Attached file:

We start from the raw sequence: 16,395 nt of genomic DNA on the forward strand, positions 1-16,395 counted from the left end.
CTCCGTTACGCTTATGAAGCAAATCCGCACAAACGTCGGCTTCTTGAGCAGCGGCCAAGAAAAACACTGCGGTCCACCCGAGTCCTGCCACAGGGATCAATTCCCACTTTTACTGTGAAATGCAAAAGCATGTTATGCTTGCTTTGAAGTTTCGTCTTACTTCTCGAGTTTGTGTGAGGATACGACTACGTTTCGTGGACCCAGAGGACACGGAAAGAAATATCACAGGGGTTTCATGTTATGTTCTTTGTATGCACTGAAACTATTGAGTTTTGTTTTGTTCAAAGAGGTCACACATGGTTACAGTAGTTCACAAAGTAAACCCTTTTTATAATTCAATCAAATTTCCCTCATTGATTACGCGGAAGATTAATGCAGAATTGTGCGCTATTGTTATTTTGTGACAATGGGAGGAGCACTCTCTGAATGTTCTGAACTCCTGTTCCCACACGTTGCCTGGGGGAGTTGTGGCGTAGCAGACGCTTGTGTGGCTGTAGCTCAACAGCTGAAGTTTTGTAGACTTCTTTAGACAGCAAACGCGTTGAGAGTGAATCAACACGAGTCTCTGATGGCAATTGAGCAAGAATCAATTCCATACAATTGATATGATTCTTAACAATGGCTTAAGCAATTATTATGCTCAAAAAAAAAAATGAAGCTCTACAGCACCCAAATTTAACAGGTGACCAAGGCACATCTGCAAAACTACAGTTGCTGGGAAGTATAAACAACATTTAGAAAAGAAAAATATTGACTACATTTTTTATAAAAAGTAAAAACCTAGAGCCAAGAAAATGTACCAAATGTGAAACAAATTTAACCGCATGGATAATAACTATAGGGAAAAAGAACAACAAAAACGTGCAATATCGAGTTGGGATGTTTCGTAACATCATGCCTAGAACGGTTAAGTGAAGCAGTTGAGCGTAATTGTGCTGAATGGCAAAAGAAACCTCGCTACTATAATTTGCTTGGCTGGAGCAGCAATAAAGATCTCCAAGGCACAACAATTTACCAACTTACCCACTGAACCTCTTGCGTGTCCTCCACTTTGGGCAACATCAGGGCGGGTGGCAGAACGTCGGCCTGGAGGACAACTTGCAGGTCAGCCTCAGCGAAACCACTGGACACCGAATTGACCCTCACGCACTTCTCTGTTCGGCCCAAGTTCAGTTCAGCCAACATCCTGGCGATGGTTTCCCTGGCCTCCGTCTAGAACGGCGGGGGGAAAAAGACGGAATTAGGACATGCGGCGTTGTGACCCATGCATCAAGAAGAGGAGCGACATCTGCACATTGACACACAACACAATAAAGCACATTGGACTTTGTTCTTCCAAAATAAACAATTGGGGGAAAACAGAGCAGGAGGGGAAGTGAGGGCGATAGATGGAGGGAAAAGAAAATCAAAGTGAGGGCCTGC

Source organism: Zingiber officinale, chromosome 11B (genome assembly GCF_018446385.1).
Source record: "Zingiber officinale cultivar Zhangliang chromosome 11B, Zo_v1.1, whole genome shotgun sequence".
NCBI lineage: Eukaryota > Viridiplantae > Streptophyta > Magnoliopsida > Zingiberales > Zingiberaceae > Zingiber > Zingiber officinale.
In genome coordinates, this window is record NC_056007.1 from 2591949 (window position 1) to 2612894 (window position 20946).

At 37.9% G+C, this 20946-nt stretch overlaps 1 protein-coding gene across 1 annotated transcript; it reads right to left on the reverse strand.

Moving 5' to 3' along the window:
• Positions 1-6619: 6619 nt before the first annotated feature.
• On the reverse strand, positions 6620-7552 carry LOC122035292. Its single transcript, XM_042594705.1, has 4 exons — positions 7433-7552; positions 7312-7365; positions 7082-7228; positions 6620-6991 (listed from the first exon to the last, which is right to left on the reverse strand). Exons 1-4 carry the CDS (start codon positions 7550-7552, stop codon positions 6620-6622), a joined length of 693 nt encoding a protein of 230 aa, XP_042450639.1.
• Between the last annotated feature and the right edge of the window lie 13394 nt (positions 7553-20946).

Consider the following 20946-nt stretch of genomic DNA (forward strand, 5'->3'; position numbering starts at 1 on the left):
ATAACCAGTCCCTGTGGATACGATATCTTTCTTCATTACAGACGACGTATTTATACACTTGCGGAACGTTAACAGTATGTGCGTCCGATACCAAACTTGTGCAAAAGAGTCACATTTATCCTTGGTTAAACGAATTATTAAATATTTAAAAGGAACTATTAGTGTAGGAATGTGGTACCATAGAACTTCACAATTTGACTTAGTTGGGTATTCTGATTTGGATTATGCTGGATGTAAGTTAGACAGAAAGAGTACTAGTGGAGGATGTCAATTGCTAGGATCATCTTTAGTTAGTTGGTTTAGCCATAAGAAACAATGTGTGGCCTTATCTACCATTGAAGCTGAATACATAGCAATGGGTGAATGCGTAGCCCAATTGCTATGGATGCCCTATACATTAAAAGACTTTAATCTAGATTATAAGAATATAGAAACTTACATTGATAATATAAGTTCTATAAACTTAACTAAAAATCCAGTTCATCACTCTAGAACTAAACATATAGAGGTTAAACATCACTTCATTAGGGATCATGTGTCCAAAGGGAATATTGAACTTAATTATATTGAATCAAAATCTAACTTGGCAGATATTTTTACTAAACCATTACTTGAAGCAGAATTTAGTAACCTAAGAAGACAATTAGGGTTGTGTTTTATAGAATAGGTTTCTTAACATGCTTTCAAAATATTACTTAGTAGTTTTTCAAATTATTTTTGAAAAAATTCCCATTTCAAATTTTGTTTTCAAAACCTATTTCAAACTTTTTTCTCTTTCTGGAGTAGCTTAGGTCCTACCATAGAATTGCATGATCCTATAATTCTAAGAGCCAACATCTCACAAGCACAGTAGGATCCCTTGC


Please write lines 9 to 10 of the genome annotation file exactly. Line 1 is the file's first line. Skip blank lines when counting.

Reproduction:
• Positions 1-6619: 6619 nt before the first annotated feature.
• On the reverse strand, positions 6620-7552 carry LOC122035292. Its single transcript, XM_042594705.1, has 4 exons — positions 7433-7552; positions 7312-7365; positions 7082-7228; positions 6620-6991 (listed from the first exon to the last, which is right to left on the reverse strand). Exons 1-4 carry the CDS (start codon positions 7550-7552, stop codon positions 6620-6622), a joined length of 693 nt encoding a protein of 230 aa, XP_042450639.1.